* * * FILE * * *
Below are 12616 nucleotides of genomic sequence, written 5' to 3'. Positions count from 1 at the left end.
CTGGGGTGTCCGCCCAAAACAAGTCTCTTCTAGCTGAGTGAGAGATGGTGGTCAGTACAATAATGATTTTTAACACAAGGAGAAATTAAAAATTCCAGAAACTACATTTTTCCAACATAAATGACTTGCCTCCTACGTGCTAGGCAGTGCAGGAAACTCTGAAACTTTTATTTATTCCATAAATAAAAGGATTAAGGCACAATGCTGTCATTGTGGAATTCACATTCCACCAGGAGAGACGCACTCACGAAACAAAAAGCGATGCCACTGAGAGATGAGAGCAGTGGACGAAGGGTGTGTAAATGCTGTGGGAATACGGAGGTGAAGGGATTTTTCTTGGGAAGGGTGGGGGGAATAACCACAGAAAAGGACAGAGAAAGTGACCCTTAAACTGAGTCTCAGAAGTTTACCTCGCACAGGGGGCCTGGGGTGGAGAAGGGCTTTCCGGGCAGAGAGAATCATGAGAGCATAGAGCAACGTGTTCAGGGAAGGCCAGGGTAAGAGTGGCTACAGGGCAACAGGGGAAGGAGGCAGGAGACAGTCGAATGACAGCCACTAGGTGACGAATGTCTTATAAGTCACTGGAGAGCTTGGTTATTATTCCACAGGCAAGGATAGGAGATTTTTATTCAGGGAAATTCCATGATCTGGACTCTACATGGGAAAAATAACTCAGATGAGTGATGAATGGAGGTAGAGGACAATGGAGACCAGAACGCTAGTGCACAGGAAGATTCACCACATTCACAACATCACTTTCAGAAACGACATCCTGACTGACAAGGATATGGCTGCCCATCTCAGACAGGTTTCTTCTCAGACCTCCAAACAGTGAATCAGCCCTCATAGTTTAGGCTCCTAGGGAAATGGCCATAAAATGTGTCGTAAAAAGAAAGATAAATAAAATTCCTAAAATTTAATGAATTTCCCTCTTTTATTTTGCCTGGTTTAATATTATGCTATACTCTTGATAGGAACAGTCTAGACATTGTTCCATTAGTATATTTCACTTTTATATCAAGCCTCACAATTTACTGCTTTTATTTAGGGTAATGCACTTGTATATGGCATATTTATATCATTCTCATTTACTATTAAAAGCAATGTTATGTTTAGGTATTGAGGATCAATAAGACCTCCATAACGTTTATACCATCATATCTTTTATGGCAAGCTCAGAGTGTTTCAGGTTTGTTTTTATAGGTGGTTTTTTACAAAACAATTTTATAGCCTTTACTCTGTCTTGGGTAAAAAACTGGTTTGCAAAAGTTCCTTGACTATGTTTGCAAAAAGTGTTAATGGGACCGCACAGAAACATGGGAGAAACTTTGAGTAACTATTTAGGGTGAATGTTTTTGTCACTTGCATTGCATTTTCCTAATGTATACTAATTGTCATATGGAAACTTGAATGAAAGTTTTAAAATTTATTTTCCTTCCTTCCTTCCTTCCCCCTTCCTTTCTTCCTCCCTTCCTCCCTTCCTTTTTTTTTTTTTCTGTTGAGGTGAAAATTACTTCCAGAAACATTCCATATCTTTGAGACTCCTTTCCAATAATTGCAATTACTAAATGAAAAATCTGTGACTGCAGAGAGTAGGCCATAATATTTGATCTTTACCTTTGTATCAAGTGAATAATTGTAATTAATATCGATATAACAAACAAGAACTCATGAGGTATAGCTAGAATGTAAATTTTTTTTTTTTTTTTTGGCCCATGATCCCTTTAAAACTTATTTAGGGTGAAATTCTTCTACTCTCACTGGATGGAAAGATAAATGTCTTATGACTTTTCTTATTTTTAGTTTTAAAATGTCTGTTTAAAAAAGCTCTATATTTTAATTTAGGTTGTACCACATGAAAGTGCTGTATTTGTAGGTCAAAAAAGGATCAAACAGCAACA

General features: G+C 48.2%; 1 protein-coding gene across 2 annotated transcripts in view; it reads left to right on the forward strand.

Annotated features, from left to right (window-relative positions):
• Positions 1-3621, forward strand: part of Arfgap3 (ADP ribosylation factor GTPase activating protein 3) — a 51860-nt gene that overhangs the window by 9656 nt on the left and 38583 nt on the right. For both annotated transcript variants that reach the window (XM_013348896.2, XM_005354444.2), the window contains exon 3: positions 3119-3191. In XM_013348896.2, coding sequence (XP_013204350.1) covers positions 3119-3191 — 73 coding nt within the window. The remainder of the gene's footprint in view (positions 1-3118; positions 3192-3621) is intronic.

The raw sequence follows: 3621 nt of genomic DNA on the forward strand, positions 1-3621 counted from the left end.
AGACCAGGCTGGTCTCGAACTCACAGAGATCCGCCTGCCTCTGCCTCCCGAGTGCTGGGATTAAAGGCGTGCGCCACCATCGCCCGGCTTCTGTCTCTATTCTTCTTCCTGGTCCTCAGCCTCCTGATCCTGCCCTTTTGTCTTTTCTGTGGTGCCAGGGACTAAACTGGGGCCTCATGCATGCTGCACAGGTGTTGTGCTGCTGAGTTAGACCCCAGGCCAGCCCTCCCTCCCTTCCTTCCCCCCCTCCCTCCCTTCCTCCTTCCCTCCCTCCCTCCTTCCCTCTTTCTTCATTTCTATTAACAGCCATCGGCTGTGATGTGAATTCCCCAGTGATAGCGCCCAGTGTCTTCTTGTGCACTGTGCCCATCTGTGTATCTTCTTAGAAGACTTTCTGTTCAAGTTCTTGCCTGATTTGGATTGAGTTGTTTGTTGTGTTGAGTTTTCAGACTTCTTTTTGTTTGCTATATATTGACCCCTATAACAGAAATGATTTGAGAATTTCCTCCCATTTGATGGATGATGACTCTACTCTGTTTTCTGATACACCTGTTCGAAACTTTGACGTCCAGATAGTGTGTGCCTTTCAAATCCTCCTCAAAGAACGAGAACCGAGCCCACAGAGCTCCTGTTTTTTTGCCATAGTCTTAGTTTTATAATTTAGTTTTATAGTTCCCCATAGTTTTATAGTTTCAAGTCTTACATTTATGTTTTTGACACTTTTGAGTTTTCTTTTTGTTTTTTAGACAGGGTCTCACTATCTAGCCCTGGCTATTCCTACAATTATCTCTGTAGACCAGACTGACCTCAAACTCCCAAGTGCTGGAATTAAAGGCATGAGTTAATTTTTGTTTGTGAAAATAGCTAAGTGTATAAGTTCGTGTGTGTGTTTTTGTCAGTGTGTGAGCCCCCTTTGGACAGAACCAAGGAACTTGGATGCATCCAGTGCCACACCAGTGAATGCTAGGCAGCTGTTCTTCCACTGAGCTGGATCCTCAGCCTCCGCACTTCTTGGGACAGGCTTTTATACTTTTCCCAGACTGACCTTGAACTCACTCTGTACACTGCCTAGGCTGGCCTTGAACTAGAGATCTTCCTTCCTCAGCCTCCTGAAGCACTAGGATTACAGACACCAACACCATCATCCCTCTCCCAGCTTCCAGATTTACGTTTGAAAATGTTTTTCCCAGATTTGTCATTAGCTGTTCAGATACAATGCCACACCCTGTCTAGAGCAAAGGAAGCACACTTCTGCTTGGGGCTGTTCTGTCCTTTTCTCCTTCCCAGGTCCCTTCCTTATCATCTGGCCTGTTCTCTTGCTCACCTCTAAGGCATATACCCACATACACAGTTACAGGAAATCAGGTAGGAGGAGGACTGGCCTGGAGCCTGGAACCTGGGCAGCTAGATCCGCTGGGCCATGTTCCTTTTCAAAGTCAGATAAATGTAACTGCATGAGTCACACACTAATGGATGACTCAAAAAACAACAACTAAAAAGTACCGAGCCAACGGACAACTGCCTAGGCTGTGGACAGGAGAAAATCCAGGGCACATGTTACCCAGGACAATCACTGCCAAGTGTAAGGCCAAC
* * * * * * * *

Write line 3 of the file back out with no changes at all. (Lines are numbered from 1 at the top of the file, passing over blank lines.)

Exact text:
General features: G+C 48.2%; 1 protein-coding gene across 2 annotated transcripts in view; it reads left to right on the forward strand.